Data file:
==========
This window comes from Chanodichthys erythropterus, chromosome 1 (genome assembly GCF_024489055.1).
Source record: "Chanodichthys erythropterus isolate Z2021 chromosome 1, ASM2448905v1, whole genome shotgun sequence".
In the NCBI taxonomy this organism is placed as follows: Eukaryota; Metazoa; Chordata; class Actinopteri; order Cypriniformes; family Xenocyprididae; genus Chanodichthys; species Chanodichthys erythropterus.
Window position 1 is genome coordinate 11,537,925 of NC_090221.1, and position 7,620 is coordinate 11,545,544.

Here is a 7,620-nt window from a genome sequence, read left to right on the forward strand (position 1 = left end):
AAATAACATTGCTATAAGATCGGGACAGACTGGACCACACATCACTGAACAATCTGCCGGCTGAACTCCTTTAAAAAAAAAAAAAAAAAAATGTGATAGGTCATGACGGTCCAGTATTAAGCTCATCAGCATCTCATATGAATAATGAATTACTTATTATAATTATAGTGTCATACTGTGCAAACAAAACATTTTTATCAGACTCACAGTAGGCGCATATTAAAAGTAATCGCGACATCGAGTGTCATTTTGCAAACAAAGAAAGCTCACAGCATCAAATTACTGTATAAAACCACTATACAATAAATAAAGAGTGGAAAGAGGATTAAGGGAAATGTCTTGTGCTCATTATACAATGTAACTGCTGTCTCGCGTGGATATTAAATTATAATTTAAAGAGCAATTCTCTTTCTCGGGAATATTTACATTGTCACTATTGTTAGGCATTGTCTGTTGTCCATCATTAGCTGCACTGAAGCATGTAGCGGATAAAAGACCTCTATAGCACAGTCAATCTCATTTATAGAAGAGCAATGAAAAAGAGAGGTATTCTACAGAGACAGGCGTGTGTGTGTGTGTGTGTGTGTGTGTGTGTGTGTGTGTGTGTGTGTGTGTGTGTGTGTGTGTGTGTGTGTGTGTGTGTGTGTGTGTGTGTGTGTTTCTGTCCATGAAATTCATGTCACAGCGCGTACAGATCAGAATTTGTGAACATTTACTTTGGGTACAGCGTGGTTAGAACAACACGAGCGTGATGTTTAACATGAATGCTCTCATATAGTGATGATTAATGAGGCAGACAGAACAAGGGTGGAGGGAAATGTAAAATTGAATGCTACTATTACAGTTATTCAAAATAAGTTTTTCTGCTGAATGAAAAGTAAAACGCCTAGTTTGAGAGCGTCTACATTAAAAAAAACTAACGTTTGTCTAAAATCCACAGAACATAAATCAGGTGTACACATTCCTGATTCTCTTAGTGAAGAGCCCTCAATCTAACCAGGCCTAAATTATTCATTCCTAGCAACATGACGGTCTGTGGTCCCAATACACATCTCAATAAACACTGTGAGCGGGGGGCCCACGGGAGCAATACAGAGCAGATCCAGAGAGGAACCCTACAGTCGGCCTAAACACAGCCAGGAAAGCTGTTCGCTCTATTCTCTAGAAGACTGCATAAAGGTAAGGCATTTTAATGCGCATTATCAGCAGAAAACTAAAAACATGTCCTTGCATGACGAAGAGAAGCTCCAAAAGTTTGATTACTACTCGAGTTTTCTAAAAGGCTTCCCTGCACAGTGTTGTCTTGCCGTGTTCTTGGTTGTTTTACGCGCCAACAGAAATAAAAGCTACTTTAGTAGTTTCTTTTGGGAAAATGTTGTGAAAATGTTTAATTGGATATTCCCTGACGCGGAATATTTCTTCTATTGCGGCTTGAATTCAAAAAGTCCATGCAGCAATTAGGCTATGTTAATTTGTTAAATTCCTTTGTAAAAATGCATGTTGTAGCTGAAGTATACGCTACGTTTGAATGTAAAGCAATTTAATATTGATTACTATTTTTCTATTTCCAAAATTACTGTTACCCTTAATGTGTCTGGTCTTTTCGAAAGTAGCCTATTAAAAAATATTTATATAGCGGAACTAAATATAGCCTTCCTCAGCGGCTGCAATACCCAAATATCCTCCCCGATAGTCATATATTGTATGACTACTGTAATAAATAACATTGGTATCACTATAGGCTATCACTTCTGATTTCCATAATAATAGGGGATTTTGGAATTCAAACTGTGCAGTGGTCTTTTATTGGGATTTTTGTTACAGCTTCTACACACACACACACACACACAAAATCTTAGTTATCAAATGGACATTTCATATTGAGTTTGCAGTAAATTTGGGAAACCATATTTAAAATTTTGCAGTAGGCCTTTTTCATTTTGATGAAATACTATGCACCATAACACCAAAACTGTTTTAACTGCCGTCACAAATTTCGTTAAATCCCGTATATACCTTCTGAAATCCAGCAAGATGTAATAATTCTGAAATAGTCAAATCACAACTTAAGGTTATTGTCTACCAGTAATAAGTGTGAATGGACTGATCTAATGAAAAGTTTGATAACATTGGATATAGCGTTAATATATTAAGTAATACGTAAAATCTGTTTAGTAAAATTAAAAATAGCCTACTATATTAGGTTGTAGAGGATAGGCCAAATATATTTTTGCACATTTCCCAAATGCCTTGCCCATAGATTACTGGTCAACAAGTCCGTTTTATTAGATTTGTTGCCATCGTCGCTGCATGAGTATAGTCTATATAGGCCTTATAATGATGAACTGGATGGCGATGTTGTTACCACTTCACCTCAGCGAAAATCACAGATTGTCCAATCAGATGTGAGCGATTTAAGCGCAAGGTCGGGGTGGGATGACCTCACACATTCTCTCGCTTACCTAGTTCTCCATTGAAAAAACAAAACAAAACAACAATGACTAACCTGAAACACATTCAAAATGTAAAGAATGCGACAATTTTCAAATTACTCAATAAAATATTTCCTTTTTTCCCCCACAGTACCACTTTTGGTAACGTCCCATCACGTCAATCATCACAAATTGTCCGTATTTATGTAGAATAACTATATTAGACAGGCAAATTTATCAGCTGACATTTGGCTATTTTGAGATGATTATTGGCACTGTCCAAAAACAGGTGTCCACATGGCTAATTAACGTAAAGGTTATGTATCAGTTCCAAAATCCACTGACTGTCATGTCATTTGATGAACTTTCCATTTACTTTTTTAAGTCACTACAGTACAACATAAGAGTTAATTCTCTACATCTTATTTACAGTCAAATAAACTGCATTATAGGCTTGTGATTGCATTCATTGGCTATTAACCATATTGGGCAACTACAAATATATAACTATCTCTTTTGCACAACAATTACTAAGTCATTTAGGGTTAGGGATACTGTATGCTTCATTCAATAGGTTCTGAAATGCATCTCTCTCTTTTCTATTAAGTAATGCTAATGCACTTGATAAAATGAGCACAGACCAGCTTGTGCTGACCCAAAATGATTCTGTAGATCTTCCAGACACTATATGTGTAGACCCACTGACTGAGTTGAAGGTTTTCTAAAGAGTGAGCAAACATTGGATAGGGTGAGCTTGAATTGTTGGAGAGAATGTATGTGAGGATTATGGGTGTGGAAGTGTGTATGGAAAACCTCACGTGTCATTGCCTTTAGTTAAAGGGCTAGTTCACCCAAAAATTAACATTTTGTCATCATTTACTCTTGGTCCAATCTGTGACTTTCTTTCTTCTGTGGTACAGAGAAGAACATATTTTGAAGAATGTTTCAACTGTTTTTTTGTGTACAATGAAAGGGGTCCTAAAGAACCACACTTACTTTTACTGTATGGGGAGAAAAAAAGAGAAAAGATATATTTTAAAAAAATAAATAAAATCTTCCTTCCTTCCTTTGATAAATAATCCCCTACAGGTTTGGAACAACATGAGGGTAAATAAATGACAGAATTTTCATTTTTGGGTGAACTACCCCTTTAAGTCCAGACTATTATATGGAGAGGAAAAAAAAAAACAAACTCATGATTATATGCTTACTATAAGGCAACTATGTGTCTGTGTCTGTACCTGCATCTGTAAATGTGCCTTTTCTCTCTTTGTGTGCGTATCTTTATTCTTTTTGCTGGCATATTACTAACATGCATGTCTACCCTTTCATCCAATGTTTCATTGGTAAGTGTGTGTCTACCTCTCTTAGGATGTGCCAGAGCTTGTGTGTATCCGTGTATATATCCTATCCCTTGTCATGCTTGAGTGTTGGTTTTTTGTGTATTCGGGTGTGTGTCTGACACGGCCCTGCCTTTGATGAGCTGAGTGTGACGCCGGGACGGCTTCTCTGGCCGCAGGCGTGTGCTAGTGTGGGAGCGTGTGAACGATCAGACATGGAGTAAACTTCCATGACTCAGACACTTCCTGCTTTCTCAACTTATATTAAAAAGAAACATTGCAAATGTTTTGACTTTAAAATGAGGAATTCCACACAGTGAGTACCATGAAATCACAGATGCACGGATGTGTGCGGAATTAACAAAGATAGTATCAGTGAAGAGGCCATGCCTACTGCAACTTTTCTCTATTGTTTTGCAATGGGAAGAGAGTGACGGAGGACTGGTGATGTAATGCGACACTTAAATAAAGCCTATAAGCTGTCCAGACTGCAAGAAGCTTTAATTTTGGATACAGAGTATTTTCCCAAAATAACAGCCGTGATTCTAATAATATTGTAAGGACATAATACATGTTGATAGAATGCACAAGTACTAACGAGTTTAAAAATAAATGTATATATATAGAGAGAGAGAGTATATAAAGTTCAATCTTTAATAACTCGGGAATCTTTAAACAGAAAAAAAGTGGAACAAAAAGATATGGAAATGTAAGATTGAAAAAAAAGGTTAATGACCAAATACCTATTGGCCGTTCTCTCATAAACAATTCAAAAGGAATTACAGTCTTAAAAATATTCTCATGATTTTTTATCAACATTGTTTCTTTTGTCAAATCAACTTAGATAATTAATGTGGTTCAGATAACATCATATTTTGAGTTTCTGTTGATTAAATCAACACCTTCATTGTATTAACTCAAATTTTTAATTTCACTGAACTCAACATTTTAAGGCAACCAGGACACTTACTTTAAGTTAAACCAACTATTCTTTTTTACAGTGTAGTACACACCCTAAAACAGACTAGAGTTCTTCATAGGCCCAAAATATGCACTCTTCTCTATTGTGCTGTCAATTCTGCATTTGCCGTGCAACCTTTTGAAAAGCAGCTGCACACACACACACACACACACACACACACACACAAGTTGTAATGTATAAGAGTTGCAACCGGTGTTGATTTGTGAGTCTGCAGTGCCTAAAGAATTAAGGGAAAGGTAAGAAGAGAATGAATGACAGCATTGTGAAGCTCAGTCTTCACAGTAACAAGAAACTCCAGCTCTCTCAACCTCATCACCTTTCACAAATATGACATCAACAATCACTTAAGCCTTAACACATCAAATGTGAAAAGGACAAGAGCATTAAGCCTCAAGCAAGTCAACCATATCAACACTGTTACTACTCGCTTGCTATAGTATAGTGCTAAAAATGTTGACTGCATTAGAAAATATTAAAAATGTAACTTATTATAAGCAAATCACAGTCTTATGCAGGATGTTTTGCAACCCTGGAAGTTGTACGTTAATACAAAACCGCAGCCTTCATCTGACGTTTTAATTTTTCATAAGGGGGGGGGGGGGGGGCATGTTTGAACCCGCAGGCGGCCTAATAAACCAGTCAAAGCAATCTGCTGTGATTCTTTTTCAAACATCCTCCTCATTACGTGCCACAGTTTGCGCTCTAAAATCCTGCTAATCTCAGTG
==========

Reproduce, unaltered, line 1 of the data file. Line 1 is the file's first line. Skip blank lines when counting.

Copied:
This window comes from Chanodichthys erythropterus, chromosome 1 (genome assembly GCF_024489055.1).